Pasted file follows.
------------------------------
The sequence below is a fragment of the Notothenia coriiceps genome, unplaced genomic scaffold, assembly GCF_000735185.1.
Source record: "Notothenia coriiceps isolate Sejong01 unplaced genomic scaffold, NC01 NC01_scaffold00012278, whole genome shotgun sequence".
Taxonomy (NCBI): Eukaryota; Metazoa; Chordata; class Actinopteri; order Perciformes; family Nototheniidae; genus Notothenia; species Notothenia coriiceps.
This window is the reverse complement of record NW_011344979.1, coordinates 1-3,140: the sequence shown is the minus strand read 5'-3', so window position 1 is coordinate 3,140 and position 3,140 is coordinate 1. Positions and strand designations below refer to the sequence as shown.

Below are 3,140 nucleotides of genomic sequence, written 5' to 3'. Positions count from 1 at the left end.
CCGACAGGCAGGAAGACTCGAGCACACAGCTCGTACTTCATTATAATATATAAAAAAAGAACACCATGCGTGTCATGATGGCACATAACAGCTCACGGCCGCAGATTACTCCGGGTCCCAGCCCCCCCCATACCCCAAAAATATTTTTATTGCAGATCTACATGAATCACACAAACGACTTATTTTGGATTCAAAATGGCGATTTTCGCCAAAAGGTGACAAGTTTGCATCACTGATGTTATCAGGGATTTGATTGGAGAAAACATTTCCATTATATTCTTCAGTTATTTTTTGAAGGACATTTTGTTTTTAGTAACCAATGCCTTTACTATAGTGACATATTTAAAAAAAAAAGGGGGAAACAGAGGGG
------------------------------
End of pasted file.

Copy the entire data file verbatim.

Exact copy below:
The sequence below is a fragment of the Notothenia coriiceps genome, unplaced genomic scaffold, assembly GCF_000735185.1.
Source record: "Notothenia coriiceps isolate Sejong01 unplaced genomic scaffold, NC01 NC01_scaffold00012278, whole genome shotgun sequence".
Taxonomy (NCBI): Eukaryota; Metazoa; Chordata; class Actinopteri; order Perciformes; family Nototheniidae; genus Notothenia; species Notothenia coriiceps.
This window is the reverse complement of record NW_011344979.1, coordinates 1-3,140: the sequence shown is the minus strand read 5'-3', so window position 1 is coordinate 3,140 and position 3,140 is coordinate 1. Positions and strand designations below refer to the sequence as shown.

Below are 3,140 nucleotides of genomic sequence, written 5' to 3'. Positions count from 1 at the left end.
CCGACAGGCAGGAAGACTCGAGCACACAGCTCGTACTTCATTATAATATATAAAAAAAGAACACCATGCGTGTCATGATGGCACATAACAGCTCACGGCCGCAGATTACTCCGGGTCCCAGCCCCCCCCATACCCCAAAAATATTTTTATTGCAGATCTACATGAATCACACAAACGACTTATTTTGGATTCAAAATGGCGATTTTCGCCAAAAGGTGACAAGTTTGCATCACTGATGTTATCAGGGATTTGATTGGAGAAAACATTTCCATTATATTCTTCAGTTATTTTTTGAAGGACATTTTGTTTTTAGTAACCAATGCCTTTACTATAGTGACATATTTAAAAAAAAAAGGGGGAAACAGAGGGG